The Constitution also gives Congress and the states the power to amend the Constitution, thereby annulling or altering whatever provisions came before. Here, too, it would logically follow that Congress and the states could, through amendment, annul a presidency they determine to be unconstitutional.

After the Trump administration was annulled, the Speaker of the House (third in the order of presidential succession) would take over the presidency until a special election.

As I've said, my betting is Trump remains president at least through 2020 - absent compelling and indisputable evidence he rigged the 2016 election.

But if such evidence comes forth, impeachment isn't an adequate remedy because even if Trump is removed, his presidency - all that he and his administration did when he occupied office - would be constitutionally illegitimate.

It should be annulled.
(c) 2018 Robert B. Reich has served in three national administrations, most recently as secretary of labor under President Bill Clinton. His latest book is "Saving Capitalism: For the Many, Not the Few." His web site is

A 2016 demonstration in Manhattan's Zuccotti Park, where the Occupy Wall Street movement started five years earlier.

Becoming Serfs
By Chris Hedges

You know the statistics. Income inequality in the United States has not been this pronounced in over a century. The top 10 percent has 50 percent of the country's income, and the upper 1 percent has 20 percent of the country's income. A quarter of American workers struggle on wages of less than $10 an hour, putting them below the poverty line, while the income of the average CEO,/A> of a major corporation is more than 300 times the pay of his or her average worker, a massive increase given that in the 1950s the average CEO made 20 times what his or her worker made. This income inequality is global. The richest 1 percent of the world's population controls 40 percent of the world's wealth. And it is getting worse.

What will the consequences of this inequality be economically and politically? How much worse will it get with the imposition of austerity programs and a new tax code that slashes rates for corporations, allowing companies to hoard money or buy back their own stock rather than invest in the economy? How will we endure as health care insurance premiums steadily rise and social and public welfare programs such as Medicaid, Pell Grants and food stamps are cut? And under the tax code revision signed by President Trump in December, rates will increase over the long term for the working class. Over the next decade, the revision will cost the nation roughly $1.5 trillion. Where will this end?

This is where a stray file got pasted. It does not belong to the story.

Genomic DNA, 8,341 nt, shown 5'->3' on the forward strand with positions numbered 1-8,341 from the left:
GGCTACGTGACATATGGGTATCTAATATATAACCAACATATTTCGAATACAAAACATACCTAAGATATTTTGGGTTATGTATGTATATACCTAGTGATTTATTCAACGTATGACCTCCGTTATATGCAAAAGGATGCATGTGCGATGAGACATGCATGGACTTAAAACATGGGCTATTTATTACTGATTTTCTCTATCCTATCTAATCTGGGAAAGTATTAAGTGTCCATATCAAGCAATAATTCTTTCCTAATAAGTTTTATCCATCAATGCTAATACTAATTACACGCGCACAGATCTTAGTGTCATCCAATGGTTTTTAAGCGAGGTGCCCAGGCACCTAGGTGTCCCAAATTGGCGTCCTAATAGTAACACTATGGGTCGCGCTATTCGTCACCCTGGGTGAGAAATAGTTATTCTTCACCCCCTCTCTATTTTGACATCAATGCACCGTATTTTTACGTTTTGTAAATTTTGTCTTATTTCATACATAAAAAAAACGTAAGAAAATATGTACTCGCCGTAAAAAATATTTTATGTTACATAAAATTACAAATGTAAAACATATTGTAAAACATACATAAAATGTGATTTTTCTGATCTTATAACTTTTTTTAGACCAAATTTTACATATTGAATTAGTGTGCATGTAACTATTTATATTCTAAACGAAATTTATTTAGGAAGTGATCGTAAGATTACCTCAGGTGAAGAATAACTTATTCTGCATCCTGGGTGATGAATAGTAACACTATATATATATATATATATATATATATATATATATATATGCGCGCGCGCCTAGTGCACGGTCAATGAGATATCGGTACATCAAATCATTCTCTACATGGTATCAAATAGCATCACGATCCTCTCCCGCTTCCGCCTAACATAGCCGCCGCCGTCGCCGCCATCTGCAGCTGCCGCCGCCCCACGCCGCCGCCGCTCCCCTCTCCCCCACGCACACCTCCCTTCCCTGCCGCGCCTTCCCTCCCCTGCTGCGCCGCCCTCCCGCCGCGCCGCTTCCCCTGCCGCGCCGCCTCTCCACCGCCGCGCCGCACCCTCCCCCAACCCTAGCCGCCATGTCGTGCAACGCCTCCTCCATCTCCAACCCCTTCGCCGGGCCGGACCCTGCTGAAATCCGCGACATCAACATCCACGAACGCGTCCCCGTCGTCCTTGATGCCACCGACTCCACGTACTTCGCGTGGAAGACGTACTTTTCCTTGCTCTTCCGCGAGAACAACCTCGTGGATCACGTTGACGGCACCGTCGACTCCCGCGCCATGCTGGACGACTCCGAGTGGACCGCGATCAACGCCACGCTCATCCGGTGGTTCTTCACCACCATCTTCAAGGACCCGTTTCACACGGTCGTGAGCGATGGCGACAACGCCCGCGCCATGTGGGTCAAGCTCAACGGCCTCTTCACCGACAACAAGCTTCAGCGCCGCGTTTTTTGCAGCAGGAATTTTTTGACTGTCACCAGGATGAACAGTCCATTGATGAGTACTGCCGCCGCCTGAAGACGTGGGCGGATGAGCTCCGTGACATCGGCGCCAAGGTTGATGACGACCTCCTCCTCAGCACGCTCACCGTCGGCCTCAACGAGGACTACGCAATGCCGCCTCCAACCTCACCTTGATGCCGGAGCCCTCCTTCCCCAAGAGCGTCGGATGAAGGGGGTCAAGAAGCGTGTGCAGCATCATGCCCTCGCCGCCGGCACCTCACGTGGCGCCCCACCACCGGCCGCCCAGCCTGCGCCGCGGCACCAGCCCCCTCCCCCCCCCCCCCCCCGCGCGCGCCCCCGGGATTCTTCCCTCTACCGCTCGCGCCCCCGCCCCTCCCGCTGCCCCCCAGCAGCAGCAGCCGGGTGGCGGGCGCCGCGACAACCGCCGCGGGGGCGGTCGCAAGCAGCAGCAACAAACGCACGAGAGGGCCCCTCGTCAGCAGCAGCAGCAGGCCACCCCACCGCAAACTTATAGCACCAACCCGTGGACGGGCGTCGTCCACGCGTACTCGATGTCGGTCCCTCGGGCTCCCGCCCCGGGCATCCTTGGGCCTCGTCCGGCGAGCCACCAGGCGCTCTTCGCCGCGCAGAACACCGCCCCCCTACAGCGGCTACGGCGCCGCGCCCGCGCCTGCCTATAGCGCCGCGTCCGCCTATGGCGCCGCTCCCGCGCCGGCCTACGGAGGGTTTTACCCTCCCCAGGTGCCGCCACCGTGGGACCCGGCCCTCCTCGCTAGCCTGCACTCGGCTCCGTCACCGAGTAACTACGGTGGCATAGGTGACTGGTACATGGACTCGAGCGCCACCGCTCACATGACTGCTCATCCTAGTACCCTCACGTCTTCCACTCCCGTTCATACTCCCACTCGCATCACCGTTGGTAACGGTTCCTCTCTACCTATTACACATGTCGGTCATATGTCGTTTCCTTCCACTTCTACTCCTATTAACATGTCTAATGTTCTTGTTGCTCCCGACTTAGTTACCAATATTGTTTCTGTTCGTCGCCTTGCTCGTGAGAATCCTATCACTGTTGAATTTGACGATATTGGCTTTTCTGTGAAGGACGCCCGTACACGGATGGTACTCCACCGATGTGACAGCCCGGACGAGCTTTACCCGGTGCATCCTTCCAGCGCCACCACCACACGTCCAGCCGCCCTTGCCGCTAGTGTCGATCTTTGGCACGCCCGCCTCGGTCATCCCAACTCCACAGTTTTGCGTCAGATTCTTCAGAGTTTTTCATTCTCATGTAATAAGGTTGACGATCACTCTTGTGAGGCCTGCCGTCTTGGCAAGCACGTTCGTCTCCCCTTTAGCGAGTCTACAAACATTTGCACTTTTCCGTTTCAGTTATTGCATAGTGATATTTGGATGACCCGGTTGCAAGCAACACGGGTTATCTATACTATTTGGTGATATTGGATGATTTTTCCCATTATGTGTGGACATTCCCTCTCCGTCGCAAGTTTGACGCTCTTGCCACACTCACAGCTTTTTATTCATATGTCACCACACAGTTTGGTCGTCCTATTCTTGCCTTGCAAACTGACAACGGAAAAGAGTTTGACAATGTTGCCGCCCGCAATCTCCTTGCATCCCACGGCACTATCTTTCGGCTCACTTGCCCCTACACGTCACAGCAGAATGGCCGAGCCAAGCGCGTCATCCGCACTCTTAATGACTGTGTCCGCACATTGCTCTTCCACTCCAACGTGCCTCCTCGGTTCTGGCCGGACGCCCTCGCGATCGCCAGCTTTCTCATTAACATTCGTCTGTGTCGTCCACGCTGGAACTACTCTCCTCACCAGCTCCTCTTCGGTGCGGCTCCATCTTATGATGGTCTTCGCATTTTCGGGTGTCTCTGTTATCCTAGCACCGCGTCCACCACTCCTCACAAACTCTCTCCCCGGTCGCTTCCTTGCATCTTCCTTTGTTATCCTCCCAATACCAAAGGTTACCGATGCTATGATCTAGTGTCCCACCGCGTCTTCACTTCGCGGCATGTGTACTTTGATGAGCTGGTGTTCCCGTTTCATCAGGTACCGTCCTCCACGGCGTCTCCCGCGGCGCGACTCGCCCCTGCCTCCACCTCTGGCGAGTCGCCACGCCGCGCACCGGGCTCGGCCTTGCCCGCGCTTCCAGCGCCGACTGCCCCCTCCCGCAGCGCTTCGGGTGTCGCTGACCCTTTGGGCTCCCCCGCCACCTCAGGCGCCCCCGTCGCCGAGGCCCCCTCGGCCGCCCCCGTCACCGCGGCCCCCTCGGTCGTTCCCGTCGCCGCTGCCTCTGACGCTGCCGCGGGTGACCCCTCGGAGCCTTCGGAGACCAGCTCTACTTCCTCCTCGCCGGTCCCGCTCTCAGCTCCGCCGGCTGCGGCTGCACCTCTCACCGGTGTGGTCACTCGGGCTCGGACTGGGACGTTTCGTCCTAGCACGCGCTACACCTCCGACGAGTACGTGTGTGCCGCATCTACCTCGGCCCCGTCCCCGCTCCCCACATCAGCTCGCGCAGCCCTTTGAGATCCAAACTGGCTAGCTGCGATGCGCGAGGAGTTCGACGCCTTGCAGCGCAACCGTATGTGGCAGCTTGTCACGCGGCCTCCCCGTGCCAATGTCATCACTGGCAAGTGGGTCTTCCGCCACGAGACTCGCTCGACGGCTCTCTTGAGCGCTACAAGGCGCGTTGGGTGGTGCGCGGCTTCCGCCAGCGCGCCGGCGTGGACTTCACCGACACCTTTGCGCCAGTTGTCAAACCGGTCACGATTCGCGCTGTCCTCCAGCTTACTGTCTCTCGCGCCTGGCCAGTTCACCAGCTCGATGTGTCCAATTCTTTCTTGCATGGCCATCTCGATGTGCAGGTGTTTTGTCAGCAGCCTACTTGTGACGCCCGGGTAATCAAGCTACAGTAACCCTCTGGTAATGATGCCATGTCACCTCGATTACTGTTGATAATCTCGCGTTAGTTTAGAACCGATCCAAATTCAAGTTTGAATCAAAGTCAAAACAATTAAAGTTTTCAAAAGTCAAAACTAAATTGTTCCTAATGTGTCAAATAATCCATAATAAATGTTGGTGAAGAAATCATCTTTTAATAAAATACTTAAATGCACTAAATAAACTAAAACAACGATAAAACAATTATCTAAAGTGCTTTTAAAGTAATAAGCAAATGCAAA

We live in a new feudalism. We have been stripped of political power. Workers are trapped in menial jobs, forced into crippling debt and paid stagnant or declining wages. Chronic poverty and exploitative working conditions in many parts of the world, and increasingly in the United States, replicate the hell endured by industrial workers at the end of the 19th century. The complete capture of ruling institutions by corporations and their oligarchic elites, including the two dominant political parties, the courts and the press, means there is no mechanism left by which we can reform the system or protect ourselves from mounting abuse. We will revolt or become 21st-century serfs, forced to live in misery and brutally oppressed by militarized police and the most sophisticated security and surveillance system in human history while the ruling oligarchs continue to wallow in unimagined wealth and opulence.